Update of Inpatient Treatment for Refractory Chronic Daily Headache

Tzu Hsien Lai, Shuu Jiun Wang*

*Corresponding author for this work

Research output: Contribution to journalReview articlepeer-review

4 Scopus citations

Abstract

Chronic daily headache (CDH) is a group of headache disorders, in which headaches occur daily or near-daily (>15 days per month) and last for more than 3 months. Important CDH subtypes include chronic migraine, chronic tension-type headache, hemicrania continua, and new daily persistent headache. Other headaches with shorter durations (<4 h/day) are usually not included in CDH. Common comorbidities of CDH are medication overuse headache and various psychiatric disorders, such as depression and anxiety. Indications of inpatient treatment for CDH patients include poor responses to outpatient management, need for detoxification for overuse of specific medications (particularly opioids and barbiturates), and severe psychiatric comorbidities. Inpatient treatment usually involves stopping acute pain, preventing future attacks, and detoxifying medication overuse if present. Multidisciplinary integrated care that includes medical staff from different disciplines (e.g., psychiatry, clinical psychology, and physical therapy) has been recommended. The outcomes of inpatient treatment are satisfactory in terms of decreasing headache intensity or frequency, withdrawal from medication overuse, reducing disability, and improving life quality, although long-term relapse is not uncommon. In conclusion, inpatient treatment may be useful for select patients with refractory CDH and should be incorporated in a holistic headache care program.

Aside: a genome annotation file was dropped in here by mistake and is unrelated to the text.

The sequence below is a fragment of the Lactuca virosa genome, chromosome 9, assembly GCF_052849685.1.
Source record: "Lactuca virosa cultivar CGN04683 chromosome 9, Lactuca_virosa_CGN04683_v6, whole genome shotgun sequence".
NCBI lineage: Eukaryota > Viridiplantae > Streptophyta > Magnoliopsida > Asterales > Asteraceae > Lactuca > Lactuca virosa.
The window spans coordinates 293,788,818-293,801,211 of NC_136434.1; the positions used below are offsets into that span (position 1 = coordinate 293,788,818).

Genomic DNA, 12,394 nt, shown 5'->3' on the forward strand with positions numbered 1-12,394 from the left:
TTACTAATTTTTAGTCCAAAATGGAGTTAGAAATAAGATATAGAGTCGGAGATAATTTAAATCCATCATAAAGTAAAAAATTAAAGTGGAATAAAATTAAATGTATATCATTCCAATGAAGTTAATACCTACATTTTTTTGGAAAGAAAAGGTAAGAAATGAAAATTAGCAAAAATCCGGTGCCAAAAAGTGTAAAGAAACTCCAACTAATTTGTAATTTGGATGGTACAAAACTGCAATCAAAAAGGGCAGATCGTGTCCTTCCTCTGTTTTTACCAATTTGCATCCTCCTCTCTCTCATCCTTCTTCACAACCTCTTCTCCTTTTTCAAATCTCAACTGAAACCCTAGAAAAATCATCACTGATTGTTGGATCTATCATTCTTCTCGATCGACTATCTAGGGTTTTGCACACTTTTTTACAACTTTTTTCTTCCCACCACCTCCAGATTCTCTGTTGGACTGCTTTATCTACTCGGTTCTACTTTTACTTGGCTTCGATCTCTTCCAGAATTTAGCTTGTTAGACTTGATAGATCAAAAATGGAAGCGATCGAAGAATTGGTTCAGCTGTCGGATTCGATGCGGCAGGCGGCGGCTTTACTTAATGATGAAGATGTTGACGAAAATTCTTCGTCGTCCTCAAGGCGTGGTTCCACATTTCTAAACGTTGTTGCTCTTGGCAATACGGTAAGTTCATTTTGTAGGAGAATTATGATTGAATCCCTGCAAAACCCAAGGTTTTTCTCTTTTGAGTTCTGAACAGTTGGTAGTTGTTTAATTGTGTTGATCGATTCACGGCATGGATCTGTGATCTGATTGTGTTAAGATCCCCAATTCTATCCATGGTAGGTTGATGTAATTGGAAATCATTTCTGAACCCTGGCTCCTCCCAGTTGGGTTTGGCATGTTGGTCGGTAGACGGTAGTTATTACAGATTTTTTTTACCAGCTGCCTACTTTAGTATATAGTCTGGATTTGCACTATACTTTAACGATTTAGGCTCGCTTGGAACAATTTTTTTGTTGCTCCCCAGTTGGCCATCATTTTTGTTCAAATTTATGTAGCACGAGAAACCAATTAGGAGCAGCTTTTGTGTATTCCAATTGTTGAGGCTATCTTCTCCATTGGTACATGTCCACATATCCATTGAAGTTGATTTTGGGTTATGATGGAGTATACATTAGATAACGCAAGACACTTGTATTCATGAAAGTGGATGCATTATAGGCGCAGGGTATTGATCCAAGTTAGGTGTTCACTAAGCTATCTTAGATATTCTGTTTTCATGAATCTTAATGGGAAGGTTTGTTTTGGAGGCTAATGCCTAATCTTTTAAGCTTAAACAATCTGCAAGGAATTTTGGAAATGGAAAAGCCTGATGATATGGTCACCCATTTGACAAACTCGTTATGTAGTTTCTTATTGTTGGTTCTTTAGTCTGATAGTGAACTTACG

Original languageEnglish
Article number5
Pages (from-to)1-8
Number of pages8
JournalCurrent Pain and Headache Reports
Volume20
Issue number1
DOIs
StatePublished - 1 Jan 2016

Keywords

  • Chronic daily headache
  • Chronic migraine
  • Inpatient
  • Medication overuse

Fingerprint

Dive into the research topics of 'Update of Inpatient Treatment for Refractory Chronic Daily Headache'. Together they form a unique fingerprint.

Cite this